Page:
No. When I joined Instagram, it wasn’t owned by Facebook, so it was just like “post cool pictures.” So I try to be a cranky old man in that way and just post things that are cool. Like I’ll post VW Vans of Portland.

For IG stories, I was like “I don’t need to do this.” And then for a year it was only Oh, Tippi. [my beagle]. 

That was my follow-up question.

I thought as soon as you said “Instagram presence,” I was like “this is about Tippi.”

What’s the origin story there?

I saw the SuperZoom filter, and I did one on Tippi because she was sleeping, and I was like “that’ll be funny if I ONLY do this.” People will be like “oh that’s sweet,” but then by like the fifth one, they’ll say “oh, this is dumb.” And then the tenth one, they’re like “okay, I like it again.”

Again, it’s the coming back around again humor.

My ex was like “no one’s going to watch all of these,” but they do. They do. And I have friends who’ve never met Tippi who are like “how’s Tippi?” Someone recently told me they saw a dog and thought “oh, Tippi.” People that have never met her, that’s a thought in their heads. The brand is strong.

But then I succumbed, and now I post like—

Angry Communist stuff.

Yeah, aggressively woke tweets.

There’s been points where I’m like “Is Dennis a communist?”

Yeah. I mean not a communist, just a socialist. I told my dad recently that I was done voting for Democrats for president. It’s clear they just don’t give a shit. They only want to do what it takes to get re-elected, so I’m done.

So now, it makes my Instagram stories lamer, because it’s not just super zooms on a beagle. But I don’t know. I just share shit that I think is important and/or funny. There’s not a ton of thought process. It’s social media, who gives a shit?

Although people now send me stuff on social media about Old Bay, which I appreciate. Old Bay isn’t a thing out here, so when I ask for it, people get confused. When people ask me what Old Bay tastes like, I tell them it tastes like rust and paprika. So that’s another part of my brand. Oh, Tippi and Old Bay.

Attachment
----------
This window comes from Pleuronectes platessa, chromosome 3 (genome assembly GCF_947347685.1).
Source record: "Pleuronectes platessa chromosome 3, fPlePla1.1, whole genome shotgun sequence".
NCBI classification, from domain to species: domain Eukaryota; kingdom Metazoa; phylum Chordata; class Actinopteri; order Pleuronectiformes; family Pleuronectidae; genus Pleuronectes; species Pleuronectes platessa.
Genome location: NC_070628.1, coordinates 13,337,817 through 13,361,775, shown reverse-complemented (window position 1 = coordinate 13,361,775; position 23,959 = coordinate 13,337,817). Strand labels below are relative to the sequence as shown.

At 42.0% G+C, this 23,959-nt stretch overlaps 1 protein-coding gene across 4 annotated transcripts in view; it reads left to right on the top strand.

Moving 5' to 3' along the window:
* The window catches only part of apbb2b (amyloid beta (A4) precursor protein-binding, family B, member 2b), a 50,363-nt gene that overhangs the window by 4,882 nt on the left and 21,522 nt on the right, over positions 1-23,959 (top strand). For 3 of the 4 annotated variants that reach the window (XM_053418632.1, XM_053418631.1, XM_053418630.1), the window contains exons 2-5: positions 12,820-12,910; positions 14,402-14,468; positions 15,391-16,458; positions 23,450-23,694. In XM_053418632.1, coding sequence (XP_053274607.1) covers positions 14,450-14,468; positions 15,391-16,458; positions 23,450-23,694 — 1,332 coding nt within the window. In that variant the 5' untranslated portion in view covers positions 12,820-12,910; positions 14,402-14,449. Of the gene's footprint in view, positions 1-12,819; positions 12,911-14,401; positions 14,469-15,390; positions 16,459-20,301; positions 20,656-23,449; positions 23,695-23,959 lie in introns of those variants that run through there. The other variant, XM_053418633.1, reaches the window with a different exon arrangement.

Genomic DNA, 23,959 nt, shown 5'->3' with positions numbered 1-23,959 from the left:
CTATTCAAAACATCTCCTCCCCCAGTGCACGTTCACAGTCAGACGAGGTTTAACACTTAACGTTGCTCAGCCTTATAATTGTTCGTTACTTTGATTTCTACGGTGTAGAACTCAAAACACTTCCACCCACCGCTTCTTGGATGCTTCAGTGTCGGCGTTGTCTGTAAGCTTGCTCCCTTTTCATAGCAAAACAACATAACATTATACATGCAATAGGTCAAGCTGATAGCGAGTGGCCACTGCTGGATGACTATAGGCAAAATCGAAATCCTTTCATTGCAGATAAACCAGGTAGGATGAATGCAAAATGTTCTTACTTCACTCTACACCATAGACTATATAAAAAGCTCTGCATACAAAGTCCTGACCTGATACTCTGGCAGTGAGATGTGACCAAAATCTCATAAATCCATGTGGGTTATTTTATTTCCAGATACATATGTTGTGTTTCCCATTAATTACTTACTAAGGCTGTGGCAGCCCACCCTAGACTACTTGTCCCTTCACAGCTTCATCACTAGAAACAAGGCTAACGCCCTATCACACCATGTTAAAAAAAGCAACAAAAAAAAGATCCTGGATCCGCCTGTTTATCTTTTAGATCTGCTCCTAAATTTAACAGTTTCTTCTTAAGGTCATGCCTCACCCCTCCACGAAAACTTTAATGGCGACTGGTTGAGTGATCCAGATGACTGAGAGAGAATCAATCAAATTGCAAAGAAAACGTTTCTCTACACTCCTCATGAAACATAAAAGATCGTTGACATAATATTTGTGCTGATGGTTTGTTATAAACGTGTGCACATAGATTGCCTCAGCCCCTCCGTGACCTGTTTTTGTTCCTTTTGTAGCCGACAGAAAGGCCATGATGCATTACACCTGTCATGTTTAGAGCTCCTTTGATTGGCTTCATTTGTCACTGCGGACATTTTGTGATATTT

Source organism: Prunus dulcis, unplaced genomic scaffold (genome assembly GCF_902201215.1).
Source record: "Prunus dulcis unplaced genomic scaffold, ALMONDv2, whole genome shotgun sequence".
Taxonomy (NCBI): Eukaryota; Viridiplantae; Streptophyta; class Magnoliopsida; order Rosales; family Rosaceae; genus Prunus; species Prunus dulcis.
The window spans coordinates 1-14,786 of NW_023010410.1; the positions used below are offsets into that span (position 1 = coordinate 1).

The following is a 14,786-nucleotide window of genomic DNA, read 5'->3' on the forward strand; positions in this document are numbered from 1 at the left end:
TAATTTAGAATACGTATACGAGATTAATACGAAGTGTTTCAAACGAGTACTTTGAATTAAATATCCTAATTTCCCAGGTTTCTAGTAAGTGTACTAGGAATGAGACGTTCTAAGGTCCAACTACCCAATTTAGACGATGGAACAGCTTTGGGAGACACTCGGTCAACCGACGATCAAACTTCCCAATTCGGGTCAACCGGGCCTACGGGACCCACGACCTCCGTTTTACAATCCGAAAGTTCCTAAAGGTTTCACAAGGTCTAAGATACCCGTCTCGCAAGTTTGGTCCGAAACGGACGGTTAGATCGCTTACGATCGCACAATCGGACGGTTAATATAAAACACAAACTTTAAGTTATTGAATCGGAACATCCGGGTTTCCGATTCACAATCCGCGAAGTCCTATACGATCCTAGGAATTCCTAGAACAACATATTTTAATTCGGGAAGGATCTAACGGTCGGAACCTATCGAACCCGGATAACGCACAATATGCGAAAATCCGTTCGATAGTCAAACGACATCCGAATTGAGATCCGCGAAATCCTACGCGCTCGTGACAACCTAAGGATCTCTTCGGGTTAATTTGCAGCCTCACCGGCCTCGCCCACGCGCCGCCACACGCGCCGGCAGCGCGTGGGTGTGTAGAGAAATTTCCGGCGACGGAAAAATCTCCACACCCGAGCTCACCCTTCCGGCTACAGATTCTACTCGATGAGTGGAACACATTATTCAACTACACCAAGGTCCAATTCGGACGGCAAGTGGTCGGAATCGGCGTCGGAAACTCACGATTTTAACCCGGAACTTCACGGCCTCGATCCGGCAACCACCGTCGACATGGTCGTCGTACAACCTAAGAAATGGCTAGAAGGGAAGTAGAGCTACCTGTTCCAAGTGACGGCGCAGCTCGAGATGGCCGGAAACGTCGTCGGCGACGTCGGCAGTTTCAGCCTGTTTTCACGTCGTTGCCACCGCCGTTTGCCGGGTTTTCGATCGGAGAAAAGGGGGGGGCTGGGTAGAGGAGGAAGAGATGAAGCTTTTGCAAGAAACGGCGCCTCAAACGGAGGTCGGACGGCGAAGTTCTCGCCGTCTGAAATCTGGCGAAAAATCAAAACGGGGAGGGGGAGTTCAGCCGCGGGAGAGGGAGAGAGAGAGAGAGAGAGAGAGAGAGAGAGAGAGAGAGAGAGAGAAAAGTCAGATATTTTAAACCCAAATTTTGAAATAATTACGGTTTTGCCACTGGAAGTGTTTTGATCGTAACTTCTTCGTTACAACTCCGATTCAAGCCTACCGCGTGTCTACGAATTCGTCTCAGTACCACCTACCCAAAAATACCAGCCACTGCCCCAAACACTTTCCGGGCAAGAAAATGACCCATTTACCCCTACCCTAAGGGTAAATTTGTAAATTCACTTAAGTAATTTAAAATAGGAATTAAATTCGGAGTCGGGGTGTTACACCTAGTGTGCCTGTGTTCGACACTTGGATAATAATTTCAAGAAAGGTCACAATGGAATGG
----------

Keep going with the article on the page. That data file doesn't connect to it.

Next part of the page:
Last question: Your favorite piece of writing advice or inspirational quote or something that compels people to keep going.

I now have a lot of inspirational memes saved on my phone in the event that I need to decorate a classroom at some point.

In the event you need to mold young minds.

The one I really like is “Be brave enough to suck at something new.” During quarantine in 2020, I bought a ukulele and learned to play it. I would not describe myself as a good singer, but I play the songs and there’s no one else to sing them, so I record myself and I share it. And someone I’m seeing is like “you inspire me to do things even though I’m not that good at them.” And I was like “are you saying I suck at the ukulele?” Like, I’m not good at it, but it’s fun. And I don’t think everyone has to be great at something to do it, as long as it’s fun. Looking through the lens of teaching, I say that to my students all the time. It’s like, of course you’re not good at this. If you were, then what the fuck am I here for? I need someone to suck at this so I can teach them. Your job is to be bad at this now and better at it later.

Then there’s this other one: “It’s always the motherfuckers with no magic trying to tell you what to do with yours.”

Sam Hedenberg

Sam Hedenberg is a humor blogger living in Northern Virginia. When he grows up, he wants to be a writer or quarterback for the Philadelphia Eagles.